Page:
Philip Fitzpatrick

With regard to my comments I think what we have going on is a clash of cultures Baka.

It is not a traditional thing in Papua New Guinean culture to come right out and criticise another person. In Papua New Guinea criticism comes through the back door, usually via several intermediaries.

In Papua New Guinean society avoiding direct confrontation is the norm. When two people actually confront each other, you know its pretty serious.

In contrast, in Australian society people tend to come out and say exactly what they mean. They do this in the knowledge that there are enough controls in play to make sure it doesn't get out of hand. In most cases the serious confrontations take place in courts.

That's changing a bit - we now have stuff like road rage to deal with. That's a sure sign things aren't as well as we think.

This all makes criticism of Papua New Guinean writing and the literary scene difficult. How to get the message across without upsetting someone.

What I could do is tell Michael Dom to tell Emmanuel Peni that Baka has doubled up on a couple of pages in his novel and hope that Manu eventually tells you. That would be the Papua New Guinean way.

I've actually thought about this for a while and I've tried both approaches. What I find is that the indirect approach doesn't work too well while the brutal approach seems to get results.

By the same token I don't mind being criticised by other people, except perhaps by that little band of zealots who maintain that everything in Papua New Guinea is wonderful and I should be ashamed for thinking otherwise.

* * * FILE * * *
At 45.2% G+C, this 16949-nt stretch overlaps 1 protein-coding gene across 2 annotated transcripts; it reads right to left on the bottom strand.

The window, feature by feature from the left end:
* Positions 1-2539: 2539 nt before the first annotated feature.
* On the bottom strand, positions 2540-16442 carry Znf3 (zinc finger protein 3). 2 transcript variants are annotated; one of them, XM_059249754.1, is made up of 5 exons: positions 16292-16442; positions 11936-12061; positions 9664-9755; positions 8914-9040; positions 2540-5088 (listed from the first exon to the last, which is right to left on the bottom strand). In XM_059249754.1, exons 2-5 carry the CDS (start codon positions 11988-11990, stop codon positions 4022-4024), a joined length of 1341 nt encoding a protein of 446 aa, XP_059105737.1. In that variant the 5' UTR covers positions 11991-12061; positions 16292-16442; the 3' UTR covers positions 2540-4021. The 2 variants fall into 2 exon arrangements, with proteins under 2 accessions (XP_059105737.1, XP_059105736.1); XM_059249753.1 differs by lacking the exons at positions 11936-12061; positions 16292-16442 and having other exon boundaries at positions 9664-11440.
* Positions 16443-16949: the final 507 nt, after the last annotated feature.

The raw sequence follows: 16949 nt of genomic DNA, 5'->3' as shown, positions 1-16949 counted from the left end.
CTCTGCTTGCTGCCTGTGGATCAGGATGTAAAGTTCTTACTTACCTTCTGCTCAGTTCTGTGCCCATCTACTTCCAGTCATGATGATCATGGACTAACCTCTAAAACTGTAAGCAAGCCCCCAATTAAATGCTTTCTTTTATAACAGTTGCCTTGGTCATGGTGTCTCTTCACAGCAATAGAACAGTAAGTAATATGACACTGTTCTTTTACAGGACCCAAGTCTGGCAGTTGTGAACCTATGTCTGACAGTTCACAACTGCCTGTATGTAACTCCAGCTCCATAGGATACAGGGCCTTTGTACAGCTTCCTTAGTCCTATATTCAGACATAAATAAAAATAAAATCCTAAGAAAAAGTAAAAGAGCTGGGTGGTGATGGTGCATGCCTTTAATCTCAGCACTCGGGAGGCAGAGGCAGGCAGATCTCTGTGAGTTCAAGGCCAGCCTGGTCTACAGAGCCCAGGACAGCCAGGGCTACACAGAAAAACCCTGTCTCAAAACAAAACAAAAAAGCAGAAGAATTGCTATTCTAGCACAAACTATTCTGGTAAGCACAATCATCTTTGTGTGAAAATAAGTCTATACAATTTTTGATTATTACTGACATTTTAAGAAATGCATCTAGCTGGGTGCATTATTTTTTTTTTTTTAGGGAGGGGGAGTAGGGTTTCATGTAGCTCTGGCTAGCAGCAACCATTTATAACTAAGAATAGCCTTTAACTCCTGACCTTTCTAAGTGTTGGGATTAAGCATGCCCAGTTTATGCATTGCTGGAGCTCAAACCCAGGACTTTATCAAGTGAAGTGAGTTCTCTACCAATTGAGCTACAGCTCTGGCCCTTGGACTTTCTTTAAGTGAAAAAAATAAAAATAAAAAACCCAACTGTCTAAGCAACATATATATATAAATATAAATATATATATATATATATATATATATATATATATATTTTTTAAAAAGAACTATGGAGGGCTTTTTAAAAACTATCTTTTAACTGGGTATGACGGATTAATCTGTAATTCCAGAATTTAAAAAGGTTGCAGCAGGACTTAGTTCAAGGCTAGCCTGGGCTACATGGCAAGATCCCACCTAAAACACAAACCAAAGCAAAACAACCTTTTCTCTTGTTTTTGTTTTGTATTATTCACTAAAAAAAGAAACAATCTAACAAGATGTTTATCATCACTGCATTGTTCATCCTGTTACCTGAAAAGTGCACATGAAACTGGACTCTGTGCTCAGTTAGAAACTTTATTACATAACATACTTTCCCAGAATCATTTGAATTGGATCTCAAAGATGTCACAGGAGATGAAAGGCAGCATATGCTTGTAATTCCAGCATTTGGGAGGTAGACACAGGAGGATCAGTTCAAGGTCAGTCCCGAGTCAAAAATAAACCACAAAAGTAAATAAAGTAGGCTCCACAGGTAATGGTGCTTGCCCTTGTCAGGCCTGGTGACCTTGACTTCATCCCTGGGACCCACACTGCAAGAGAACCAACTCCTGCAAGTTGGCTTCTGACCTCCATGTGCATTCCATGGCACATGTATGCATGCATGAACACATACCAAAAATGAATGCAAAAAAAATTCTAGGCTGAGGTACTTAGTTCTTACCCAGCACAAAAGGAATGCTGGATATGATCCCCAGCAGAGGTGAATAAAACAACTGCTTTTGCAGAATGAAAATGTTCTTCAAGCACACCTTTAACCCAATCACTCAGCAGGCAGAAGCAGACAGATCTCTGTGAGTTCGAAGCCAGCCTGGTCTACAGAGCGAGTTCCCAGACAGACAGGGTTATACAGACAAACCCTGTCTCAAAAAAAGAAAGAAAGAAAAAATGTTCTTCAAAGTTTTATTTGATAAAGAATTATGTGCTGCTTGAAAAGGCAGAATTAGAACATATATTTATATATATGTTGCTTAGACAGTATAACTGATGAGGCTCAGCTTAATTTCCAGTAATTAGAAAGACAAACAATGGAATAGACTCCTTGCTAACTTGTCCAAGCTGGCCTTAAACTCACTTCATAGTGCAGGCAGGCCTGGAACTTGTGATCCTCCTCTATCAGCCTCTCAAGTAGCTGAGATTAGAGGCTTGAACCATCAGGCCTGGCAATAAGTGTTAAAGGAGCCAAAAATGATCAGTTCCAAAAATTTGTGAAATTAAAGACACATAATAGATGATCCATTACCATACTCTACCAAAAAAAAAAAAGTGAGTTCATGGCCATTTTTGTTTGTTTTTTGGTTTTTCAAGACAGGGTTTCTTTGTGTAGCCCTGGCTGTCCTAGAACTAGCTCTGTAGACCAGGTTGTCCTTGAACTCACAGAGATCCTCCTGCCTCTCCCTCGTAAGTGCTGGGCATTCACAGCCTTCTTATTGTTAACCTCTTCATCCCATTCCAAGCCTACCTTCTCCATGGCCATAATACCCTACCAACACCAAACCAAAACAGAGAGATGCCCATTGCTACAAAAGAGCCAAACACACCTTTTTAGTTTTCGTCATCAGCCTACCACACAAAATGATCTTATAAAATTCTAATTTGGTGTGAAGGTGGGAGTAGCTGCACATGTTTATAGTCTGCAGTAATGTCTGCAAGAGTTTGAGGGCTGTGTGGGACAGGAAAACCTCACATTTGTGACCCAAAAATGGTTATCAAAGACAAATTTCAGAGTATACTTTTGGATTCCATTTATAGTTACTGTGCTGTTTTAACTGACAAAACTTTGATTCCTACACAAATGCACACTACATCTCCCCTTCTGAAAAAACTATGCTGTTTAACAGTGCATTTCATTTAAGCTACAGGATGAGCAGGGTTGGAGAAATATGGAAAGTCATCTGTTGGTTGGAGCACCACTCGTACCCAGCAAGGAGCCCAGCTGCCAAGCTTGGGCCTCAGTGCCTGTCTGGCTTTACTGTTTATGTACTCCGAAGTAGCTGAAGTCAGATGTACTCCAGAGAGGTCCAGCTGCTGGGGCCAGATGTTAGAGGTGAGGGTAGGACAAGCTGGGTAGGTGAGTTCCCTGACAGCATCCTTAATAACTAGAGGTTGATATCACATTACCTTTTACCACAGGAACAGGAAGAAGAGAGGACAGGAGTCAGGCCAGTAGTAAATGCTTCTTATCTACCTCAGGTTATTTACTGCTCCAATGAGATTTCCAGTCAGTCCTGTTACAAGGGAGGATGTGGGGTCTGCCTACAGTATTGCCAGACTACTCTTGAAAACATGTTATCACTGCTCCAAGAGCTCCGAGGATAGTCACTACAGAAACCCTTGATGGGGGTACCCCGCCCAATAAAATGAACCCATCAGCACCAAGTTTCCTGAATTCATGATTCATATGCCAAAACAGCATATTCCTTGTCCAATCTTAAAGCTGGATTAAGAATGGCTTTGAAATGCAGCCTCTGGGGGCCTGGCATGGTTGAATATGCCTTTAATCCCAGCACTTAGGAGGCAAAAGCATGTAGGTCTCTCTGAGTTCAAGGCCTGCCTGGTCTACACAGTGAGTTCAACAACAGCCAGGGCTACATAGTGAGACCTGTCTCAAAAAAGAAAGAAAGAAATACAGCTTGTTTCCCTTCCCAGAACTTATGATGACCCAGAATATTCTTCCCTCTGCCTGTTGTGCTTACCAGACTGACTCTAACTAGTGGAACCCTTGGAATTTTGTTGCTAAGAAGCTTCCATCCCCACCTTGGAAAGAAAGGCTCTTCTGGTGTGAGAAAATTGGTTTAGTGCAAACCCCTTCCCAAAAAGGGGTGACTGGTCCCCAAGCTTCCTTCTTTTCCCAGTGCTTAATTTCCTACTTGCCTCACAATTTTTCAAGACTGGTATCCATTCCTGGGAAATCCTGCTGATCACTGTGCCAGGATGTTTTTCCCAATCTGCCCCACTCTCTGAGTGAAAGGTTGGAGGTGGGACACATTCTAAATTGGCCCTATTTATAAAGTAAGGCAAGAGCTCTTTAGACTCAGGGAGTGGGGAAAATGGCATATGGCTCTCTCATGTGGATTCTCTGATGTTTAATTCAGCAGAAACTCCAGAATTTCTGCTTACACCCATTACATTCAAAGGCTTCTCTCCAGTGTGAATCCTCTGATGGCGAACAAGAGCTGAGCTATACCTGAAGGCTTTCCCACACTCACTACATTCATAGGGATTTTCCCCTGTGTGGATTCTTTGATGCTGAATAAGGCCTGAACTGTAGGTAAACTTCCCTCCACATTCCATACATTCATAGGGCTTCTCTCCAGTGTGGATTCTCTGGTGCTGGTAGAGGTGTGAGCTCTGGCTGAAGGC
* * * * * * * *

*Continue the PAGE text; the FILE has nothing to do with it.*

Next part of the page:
Strange as it may seem, I don't judge anything I've written well unless I've stirred a few people up and got a reaction. That's why I find your comments refreshing. We can now get down to the nuts and bolts and work out where to go next.

And on a more positive note and against my better judgement I can say that I still regard 'Man of Calibre' as a classic; closely followed by Manu's feminist novel 'Sibona'.

And its great to see the Crocodile Prize progressing so well. I thought it would crash but you guys have proven me wrong.

Daniel Kumbon

I have bought a book each of Leonard Roka, Baka Bina, Francis Nii, Jimmy Agwal and Phil Fitzpatrick. Except for Phil’s ‘Inspector Metau’ the other books are written in the same PNG style.

I realise my style hasn’t changed since the 80’s.

I agree, Baka, the writing skills of the younger generation are far superior. We ought to mentor our youth so they may publish something saleable.

Some names you’ve mentioned - Joycelin Leahy, Hazel Katkue, Caroline Evara and Gen Hobden - are writers we must watch.

Alexander Nara is another writer that comes to mind.

And when I provide words of encouragement and especially criticism of other people’s work, something I learnt in the hausman must always be borne in mind:

"Once you’ve shot an arrow, it will be irretrievable and penetrates so deep, that the wound takes time to heal and leaves a permanent scar."

Michael Dom

Writing cells is exactly what we need.